The New Yorker has severed ties with its Washington reporter, Ryan Lizza. The magazine’s statement:

The New Yorker recently learned that Ryan Lizza engaged in what we believe was improper sexual conduct. We have reviewed the matter and, as a result, have severed ties with Lizza. Due to a request for privacy, we are not commenting further.

Lizza’s response:

The Washington Post reports:

Lizza was apparently the subject of a single complaint about nonconsensual behavior, though the behavior in question hasn’t been disclosed.

Douglas Wigdor, a veteran New York litigator who said he is representing the woman who accused Lizza, denied the journalist’s characterization. “In no way did Mr. Lizza’s misconduct constitute a ‘respectful relationship’ as he has now tried to characterize it,” Wigdor said in an emailed statement. “Our client reported Mr. Lizza’s actions to ensure that he would be held accountable and in the hope that by coming forward she would help other potential victims.”

OK, wait. A single accusation. Did this woman work for the New Yorker? Were criminal charges filed? Maybe what the magazine has done here is justifiable, but in my view, it’s not based on what we know now. This anonymous accuser gets to make a non-specified (to the public) accusation against a reporter, who immediately loses his job and his reputation. We don’t know any context, and have no way to judge the accuracy or seriousness of the allegations. He’s gone, just like that.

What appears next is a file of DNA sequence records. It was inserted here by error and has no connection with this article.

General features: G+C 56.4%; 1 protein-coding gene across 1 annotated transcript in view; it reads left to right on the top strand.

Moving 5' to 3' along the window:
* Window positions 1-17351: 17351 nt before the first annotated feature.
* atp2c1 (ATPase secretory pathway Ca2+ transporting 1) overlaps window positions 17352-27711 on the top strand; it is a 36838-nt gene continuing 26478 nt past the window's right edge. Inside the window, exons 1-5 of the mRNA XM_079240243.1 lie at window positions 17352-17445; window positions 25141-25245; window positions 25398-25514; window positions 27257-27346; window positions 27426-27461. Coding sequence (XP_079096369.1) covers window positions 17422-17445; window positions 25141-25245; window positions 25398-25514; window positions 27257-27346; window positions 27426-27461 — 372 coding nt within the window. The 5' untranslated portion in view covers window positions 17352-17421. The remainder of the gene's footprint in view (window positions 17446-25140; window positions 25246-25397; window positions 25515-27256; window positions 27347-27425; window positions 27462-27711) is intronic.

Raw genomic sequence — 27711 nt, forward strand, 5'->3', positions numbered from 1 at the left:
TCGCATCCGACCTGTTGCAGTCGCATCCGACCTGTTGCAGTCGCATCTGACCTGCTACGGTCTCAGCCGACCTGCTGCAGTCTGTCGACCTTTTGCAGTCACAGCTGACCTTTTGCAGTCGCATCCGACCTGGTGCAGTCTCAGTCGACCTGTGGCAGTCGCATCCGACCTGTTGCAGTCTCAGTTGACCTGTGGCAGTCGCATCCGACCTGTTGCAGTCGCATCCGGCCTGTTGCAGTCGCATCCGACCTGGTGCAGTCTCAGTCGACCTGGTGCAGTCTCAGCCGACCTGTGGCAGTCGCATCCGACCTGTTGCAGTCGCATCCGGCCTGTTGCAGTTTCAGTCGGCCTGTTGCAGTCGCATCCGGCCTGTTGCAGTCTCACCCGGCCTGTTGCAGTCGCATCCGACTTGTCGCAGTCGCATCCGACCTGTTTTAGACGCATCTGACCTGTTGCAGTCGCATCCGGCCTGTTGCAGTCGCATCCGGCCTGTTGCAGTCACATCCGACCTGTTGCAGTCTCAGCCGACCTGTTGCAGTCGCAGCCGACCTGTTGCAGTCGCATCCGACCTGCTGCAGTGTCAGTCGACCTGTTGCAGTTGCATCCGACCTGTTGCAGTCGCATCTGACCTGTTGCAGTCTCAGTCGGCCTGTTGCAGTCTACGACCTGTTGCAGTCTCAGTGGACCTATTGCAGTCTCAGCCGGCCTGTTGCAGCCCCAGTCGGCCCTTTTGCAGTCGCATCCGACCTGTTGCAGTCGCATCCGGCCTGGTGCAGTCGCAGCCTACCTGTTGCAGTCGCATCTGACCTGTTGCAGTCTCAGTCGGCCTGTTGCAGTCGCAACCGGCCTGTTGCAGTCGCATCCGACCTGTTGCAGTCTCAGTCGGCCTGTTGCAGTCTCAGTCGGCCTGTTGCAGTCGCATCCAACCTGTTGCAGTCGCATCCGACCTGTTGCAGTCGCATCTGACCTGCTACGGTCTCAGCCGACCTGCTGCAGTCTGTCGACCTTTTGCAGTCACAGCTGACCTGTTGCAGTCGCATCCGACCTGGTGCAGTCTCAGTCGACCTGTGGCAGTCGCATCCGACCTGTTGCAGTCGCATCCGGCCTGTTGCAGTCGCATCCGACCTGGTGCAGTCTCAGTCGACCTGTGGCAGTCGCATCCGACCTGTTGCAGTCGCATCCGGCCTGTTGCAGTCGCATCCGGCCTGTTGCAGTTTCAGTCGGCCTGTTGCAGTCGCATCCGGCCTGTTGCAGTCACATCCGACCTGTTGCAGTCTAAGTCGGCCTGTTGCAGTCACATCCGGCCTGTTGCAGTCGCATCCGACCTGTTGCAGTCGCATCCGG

Again, it is possible that what the magazine did today is fair. But how would one know? How would we know that Ryan Lizza wasn’t railroaded? Is everyone now susceptible to losing their jobs based on non-criminal private conduct that violates no stated policies of their company?
Let’s say you had a bad divorce, and are simply accused — what then?

For a third time: what the magazine did might well have been justified. But we do not know that yet. This is an unnerving situation, as it stands right now (7pm Central, on Monday night).